So, on Wednesday, the National Assembly passed the K2.84 trillion National Budget for the 2022-23 financial year largely unchanged ahead of the re-adjusted financial year that will now start on April 1 instead of July 1 as it used to be.
Clearly, Finance and Economic Affairs Minister Sosten Gwengwe must be pleased with himself, having shepherded his first fiscal plan through the House without much resistance.
Of course, with the sweetener that was the increase in the Constituency Development Fund (CDF) by 150 percent from K40 million to K100 million, parliamentarians were baited hook, line and sinker.
They could not scrutinise the largest problems of this budget—piling national debt—without drawing attention to the fact that their own irresponsible increase in total CDF from K7.72 billion per year to K19.3 billion now is part of the reasons the country is in so much debt.
Chances are also high that the money into the constituency fund will likely be borrowed from the domestic market at high interest rates (double digits), making the total cost of CDF even greater than we have been fed to believe.
And when you add the fact that several reports, including those of the Auditor General, into the accounts of local authorities, showing that CDF is the funding window most prone to abuse, fraud and outright theft, you do not need an economics degree to realise that there is very little value for money in this bogus, vote buying bounty that the political elite are using to control the poor’s minds.
Yet, it is not so amazing how the MPs could not challenge Gwengwe to come up with a better plan to meet the challenge of low economic growth. It is understandable why Gwengwe got away with the twin crises of high debt levels and deteriorating fiscal performance without a scratch.
I am not surprised they have passed a budget without seeing a clear plan for the rising cost of living hurting Malawians nationwide. The golden CDF handshake gets some credit.
What makes it worse is the uselessness of the excuse of an opposition party called Democratic Progressive Party (DPP) now led in Parliament by Kondwani Nankhumwa, which has zero alternative plans.
Sure, in response to the budget, DPP rattled out a few generations and platitudes, but they had no dueling fiscal plan of their own. The only plan Nankhumwa had as an alternative to the Lazarus Chakwera administration’s budget was his party’s seating plan and a hilarious shadow Cabinet.
But even that seating plan and comical shadow Cabinet crumbled all around him. Nankhumwa and his bunch of opportunists in the House could not muster enough clout to question Gwengwe’s so-called strict fiscal consolidation policy.
DPP could not hold the Executive to account on the nature and scope of the fiscal adjustment government is pushing and how that will help or hurt people, especially the poor and for how long.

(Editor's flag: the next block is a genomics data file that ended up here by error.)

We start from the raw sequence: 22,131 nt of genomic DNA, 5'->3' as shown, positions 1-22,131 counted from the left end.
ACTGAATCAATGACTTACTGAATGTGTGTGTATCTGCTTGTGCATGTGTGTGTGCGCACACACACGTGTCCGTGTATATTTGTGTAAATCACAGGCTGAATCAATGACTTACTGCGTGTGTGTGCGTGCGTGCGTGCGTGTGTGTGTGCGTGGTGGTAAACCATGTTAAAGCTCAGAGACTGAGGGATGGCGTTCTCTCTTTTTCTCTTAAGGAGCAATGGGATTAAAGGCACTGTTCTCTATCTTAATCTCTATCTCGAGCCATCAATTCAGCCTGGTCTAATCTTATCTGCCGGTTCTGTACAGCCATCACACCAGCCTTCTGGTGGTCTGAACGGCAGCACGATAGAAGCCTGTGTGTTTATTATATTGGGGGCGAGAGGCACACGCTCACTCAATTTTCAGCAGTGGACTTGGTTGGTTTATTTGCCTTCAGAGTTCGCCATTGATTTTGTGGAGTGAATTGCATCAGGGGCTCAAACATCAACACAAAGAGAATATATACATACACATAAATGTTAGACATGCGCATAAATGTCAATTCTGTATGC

Gwengwe has even gone on to secure his budget without being taken to task on how he will bring down the national debt. I guess the MPs were satisfied with the vague plan that Gwengwe presented to them in his budget statement.
“My Ministry will intensify efforts to refinance all expensive and near-maturing debt using cheaper debt to create fiscal space. This will enable Government to have resources for financing exports enhancing projects such as in the mining sector”. I mean, what is that? He will refinance all expensive and near-maturing debt using cheaper debt to create fiscal space?
This man was basically saying he will borrow more from Jack to pay John and later on borrow again to make Jack happy. To me this sounds like the vicious cycle that a katapila addict goes through. Now, how sustainable is that? In any case, where will Gwengwe get these ‘cheap’ loans?
Multilateral lenders such as the World Bank, the African Development Bank and the International Monetary Fund are the cheapest that I know. But, first, they won’t lend you to pay off your irresponsible spending. Second, when they lend, it is largely for specific projects they want to fund and they exert tight fiduciary control on their money that is why it is earmarked. And third, given Malawi’s low debt carrying capacity, they cannot lend the country that much.
So, who is next on the list of Gwengwe’s childish debt plan? The import-export banks of China and India? Forget them—they are some of the most expensive on the global financial platform—and very ruthless.
Meanwhile, as Gwengwe will try to borrow on the ‘cheap’ to service current loans, he also has to look for more loans to cover the K884 billion budget deficit for his new budget, which is up from K718 billion in the outgoing financial year.
To say the truth Gwengwe has sold this country a dummy on debt management. And he has the people’s representatives—legislators—aiding and abating him!